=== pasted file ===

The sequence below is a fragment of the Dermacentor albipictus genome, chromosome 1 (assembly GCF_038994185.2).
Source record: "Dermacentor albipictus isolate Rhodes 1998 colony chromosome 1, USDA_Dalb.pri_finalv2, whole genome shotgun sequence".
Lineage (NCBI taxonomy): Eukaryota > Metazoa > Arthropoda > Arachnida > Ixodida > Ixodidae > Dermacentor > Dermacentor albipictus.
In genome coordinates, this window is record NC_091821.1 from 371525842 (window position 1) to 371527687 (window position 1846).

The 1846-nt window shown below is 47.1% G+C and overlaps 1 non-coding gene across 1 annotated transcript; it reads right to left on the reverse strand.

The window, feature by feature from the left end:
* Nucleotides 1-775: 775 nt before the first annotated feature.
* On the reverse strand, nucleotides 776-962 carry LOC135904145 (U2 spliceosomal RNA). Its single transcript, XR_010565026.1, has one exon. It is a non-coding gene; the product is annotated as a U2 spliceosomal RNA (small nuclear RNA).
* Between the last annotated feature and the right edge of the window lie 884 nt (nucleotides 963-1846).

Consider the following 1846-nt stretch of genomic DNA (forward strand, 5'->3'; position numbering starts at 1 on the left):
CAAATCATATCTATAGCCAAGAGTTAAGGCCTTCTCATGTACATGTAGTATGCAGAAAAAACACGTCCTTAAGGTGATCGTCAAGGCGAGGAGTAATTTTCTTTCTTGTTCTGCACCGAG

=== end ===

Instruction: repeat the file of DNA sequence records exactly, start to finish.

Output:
The sequence below is a fragment of the Dermacentor albipictus genome, chromosome 1 (assembly GCF_038994185.2).
Source record: "Dermacentor albipictus isolate Rhodes 1998 colony chromosome 1, USDA_Dalb.pri_finalv2, whole genome shotgun sequence".
Lineage (NCBI taxonomy): Eukaryota > Metazoa > Arthropoda > Arachnida > Ixodida > Ixodidae > Dermacentor > Dermacentor albipictus.
In genome coordinates, this window is record NC_091821.1 from 371525842 (window position 1) to 371527687 (window position 1846).

The 1846-nt window shown below is 47.1% G+C and overlaps 1 non-coding gene across 1 annotated transcript; it reads right to left on the reverse strand.

The window, feature by feature from the left end:
* Nucleotides 1-775: 775 nt before the first annotated feature.
* On the reverse strand, nucleotides 776-962 carry LOC135904145 (U2 spliceosomal RNA). Its single transcript, XR_010565026.1, has one exon. It is a non-coding gene; the product is annotated as a U2 spliceosomal RNA (small nuclear RNA).
* Between the last annotated feature and the right edge of the window lie 884 nt (nucleotides 963-1846).

Consider the following 1846-nt stretch of genomic DNA (forward strand, 5'->3'; position numbering starts at 1 on the left):
CAAATCATATCTATAGCCAAGAGTTAAGGCCTTCTCATGTACATGTAGTATGCAGAAAAAACACGTCCTTAAGGTGATCGTCAAGGCGAGGAGTAATTTTCTTTCTTGTTCTGCACCGAG